Reply to
Gordon H
In message , Andy Pandy writes
I didn't vote for Labour because of the "bribes",and in any case I don't get any means tested benefits such as pension credit.
I voted *against* Cameron because he is so far from reality that he regards high rate taxpayers as "Middle England", and lies that "We are all in this together". All the current Cabinet are well safe from any hardship which will result from the cuts.
Reply to
Gordon H

I know that, but it would be much simpler, and far less divisive, if it were. Few would object to an extra £250 being added to the State Retirement Pension in lieu of the winter fuel allowance, and few would demand that it be paid only to the deserving poor. The truth of the matter is, because it's an age-related benefit and is payable to the same sector of society, adding it to the pension instead of paying it separately would hardly affect anyone significantly, would be much easier to administer, and we wouldn't be having this argument.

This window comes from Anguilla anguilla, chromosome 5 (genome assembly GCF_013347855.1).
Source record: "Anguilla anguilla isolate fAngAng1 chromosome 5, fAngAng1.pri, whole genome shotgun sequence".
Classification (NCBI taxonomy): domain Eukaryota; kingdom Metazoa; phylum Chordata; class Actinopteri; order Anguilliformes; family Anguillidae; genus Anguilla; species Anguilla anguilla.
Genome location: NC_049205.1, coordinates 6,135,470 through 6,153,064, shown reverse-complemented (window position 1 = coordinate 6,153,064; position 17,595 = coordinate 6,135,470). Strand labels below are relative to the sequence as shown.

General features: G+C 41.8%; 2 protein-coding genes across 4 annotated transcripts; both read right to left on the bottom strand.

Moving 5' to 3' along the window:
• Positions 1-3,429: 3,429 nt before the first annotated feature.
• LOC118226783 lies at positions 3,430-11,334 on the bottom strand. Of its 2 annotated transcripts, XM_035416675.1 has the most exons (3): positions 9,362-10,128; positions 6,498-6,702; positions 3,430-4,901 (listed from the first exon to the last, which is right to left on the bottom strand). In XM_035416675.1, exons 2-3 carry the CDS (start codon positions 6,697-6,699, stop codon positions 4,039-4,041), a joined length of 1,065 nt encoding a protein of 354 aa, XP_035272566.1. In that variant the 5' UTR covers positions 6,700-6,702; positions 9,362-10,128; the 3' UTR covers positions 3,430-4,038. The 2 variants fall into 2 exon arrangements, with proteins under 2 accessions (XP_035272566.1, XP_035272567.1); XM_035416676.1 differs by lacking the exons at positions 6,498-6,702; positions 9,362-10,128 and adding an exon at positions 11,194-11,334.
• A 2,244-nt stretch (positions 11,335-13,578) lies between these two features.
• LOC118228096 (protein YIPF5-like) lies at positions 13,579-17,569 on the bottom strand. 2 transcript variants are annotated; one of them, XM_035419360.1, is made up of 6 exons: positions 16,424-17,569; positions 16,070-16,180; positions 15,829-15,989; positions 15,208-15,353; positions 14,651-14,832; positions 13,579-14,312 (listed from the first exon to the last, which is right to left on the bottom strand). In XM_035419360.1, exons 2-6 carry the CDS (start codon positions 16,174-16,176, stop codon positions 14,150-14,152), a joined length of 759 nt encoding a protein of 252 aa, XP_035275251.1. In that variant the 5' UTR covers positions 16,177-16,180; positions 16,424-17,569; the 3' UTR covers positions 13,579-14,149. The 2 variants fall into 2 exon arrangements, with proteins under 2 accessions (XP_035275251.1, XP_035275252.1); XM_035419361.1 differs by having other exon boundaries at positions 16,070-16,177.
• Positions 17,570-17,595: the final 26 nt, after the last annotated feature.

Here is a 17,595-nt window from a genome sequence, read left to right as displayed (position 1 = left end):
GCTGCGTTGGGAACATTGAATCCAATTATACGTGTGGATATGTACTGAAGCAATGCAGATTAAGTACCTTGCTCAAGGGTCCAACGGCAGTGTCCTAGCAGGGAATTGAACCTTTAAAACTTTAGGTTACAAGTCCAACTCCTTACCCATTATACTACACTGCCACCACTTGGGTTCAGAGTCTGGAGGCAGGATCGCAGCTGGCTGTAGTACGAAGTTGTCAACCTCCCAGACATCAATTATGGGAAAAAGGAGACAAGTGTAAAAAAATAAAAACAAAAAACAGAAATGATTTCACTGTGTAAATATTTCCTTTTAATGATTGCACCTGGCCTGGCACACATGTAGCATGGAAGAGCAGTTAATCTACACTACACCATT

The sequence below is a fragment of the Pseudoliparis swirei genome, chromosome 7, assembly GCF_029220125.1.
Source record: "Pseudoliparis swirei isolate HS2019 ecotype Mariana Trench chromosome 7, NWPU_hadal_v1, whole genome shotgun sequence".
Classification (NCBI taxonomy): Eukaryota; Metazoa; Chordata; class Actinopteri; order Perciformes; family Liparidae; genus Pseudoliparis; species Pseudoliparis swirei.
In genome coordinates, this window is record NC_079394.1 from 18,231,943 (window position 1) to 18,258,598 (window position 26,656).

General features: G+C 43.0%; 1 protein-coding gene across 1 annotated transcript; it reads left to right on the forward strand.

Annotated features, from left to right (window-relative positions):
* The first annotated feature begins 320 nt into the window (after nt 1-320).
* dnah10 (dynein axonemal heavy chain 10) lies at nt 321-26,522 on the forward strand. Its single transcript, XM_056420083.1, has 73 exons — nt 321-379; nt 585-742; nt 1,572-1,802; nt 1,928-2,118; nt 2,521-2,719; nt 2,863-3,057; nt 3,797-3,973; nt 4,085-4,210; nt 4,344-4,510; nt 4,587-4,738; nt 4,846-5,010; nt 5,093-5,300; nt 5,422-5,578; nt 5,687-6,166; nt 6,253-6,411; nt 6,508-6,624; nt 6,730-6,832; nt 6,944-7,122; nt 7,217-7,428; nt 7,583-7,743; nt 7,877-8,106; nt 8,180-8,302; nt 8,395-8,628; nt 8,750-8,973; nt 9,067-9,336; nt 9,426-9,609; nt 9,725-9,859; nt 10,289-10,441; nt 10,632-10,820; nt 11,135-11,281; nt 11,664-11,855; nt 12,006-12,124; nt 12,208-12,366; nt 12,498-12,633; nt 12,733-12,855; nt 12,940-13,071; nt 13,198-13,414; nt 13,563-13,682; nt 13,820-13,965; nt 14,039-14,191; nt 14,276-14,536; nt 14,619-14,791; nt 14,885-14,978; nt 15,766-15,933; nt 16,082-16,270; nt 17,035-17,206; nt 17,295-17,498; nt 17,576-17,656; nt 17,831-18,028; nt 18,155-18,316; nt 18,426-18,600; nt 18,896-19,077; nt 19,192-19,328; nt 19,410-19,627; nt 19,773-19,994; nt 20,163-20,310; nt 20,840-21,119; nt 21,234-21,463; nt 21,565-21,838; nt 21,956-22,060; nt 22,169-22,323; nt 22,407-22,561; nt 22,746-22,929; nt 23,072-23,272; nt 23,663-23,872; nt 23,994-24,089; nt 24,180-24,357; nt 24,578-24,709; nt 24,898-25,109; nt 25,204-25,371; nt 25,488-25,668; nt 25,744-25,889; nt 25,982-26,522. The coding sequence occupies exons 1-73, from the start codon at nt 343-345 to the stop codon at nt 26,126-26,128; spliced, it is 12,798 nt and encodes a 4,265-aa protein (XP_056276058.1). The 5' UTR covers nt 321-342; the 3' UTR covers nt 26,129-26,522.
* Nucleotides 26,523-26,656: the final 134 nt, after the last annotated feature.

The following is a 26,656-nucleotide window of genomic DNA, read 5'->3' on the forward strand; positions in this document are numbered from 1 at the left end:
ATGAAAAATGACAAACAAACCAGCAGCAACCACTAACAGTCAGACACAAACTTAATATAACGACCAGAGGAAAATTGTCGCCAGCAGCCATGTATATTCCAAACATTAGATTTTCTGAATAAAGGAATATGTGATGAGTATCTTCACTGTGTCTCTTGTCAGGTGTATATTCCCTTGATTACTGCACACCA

There is only any such objection because of what it's called and how it's paid. If it was incorporated into the pension, no-one would object, just as they don't object to the rest of the pension even if the pensioner spends the winter abroad.
Reply to
Norman Wells
Then we've been lied to. One of the justifications for the current NI swindle is that it pays for state pensions.
I thought it was a good comparison ;-)
But if they are weathly enough then they can afford to pay their heating bills themselves.
When my youngest son was a small baby he was quite ill for a long time, the entire winter. I would hate to think what might have happened if we could not heat our house.
Yet many pensioners choose not to use their heating, despite being able to afford it.
I very much doubt that the cost savings would pay for a holiday!
If I can't afford a holiday I don't have one. I can't see why this should be different for anyone else.
I don't see why the taxpayer should subsidise anyone's holiday.
Reply to
Mark
So are most people I would have thought.
If I understand this change correctly, you're only affected if you're earning £900 a week or more -- 3 years from now (when the tax burden could be different anyway).
Also, doesn't Cameron himself currently qualify for child benefit, which would no longer be the case under the new rules?
Reply to
BartC